Tag: loss of pensionable earnings

"It is Not for the Tortfeasor" To Dictate Timelines for a Plaintiff's Retirement

Interesting reasons for judgement were released this week by the BC Supreme Court, Vancouver Registry, addressing mitigation of damages in a personal injury claim seeking compensation for reduced pension benefits.
In this week’s case (Wangert v. Saur) the Defendant died when his vehicle collided with a train operated by the Plaintiff.  The Plaintiff suffered from Post Traumatic Stress Disorder and missed some time from work.  The Plaintiff retired in 2012 and sought damages for a reduced pension arguing that had he not been psychologically injured by the collision he would have worked more hours thereby having greater pensionable earnings.
The Defendant argued that since, at the time of the Plaintiff’s retirement at age 55, he was able to work full time and had no residual difficulty from the Accident he failed to mitigate his damages by not working past his otherwise planned retirement in order to earn a greater pension.  Mr. Justice Abrioux rejected this argument providing the following reasons:
[34]         In this case, I accept the plaintiff’s evidence that he had always planned to retire at the age of 55. He had spent many years working for CP Rail.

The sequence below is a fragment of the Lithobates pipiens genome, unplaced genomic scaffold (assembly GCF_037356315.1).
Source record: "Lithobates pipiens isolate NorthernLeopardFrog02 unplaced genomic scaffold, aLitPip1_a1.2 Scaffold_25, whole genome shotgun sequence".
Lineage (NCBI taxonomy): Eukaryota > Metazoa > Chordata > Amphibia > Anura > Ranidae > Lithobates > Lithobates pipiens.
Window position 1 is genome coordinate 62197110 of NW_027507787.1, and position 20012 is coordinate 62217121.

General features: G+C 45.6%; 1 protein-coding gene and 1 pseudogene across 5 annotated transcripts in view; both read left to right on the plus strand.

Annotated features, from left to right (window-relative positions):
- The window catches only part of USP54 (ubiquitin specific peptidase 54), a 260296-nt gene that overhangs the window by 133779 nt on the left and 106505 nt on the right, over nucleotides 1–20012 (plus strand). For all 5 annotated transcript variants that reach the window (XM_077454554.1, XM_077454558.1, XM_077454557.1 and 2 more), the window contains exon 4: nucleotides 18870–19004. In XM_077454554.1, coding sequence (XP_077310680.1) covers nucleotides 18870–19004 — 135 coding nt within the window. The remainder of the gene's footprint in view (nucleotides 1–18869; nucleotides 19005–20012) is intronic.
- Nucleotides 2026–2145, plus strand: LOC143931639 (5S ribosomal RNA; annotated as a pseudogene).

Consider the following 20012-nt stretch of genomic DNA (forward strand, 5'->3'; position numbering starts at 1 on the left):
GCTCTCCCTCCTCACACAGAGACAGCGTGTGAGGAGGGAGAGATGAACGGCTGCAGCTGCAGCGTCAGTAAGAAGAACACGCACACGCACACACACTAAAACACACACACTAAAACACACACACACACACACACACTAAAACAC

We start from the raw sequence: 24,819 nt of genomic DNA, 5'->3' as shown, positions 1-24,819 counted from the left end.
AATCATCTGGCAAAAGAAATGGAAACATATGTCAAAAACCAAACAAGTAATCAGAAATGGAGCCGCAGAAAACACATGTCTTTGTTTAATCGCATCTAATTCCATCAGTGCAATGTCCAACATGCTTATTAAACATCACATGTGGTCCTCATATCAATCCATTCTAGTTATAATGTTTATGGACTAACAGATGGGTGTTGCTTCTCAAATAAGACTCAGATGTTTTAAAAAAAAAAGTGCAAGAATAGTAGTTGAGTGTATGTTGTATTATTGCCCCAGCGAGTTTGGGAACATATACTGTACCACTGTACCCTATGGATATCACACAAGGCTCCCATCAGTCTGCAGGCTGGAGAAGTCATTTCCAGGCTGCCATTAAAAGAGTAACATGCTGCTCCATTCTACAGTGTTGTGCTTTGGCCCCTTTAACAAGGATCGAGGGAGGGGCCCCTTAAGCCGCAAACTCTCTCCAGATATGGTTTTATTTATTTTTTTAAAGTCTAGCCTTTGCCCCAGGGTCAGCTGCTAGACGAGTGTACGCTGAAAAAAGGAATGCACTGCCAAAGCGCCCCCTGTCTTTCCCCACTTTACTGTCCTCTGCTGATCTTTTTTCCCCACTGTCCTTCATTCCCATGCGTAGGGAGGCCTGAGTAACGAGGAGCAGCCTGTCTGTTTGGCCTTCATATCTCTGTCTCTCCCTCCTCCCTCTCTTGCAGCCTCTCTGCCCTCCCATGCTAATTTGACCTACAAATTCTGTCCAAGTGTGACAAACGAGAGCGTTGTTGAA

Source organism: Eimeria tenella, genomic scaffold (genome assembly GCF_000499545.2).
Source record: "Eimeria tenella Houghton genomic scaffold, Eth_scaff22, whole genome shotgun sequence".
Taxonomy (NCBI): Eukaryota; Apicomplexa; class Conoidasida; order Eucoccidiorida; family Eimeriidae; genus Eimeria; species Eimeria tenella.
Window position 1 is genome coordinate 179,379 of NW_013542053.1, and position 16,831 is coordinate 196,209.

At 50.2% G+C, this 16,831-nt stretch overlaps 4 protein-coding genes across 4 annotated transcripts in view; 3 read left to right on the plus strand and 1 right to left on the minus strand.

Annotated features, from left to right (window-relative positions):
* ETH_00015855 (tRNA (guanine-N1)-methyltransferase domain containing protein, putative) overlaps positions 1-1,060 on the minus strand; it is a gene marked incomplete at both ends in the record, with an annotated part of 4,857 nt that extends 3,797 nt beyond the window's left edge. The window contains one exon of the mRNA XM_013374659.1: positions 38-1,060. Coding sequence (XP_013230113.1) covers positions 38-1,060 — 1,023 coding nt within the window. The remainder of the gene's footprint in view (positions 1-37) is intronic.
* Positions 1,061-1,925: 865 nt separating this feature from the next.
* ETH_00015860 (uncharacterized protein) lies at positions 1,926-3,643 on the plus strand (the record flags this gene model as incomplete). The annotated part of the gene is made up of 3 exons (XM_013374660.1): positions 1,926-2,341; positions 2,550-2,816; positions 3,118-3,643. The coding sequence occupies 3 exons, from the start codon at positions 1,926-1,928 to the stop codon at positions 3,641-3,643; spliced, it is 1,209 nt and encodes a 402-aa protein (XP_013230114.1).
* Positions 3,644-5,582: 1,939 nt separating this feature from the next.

[35]         The defendant did not cite any legal authority supporting his position that a plaintiff could have mitigated losses by working past his or her planned retirement age. I was also unable to find any.
[36]         In my view, planning for retirement is a very important stage in a person’s life. When one has the opportunity to retire at a certain age, even though continuing to work remains available, the decision to retire is not entered into lightly. It is not for the tortfeasor to take the position that the plaintiff‘s failure to change his life plan due to an accident which occurred through no fault of his own, amounts to unreasonable conduct.

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ERIK
MAGRAKEN

Personal Injury Lawyer

When not writing the BC Injury Law Blog, Erik is the managing partner at MacIsaac & Company, based in Victoria, B.C. He is also involved with combative sports regulatory issues and authors the Combat Sports Law Blog.

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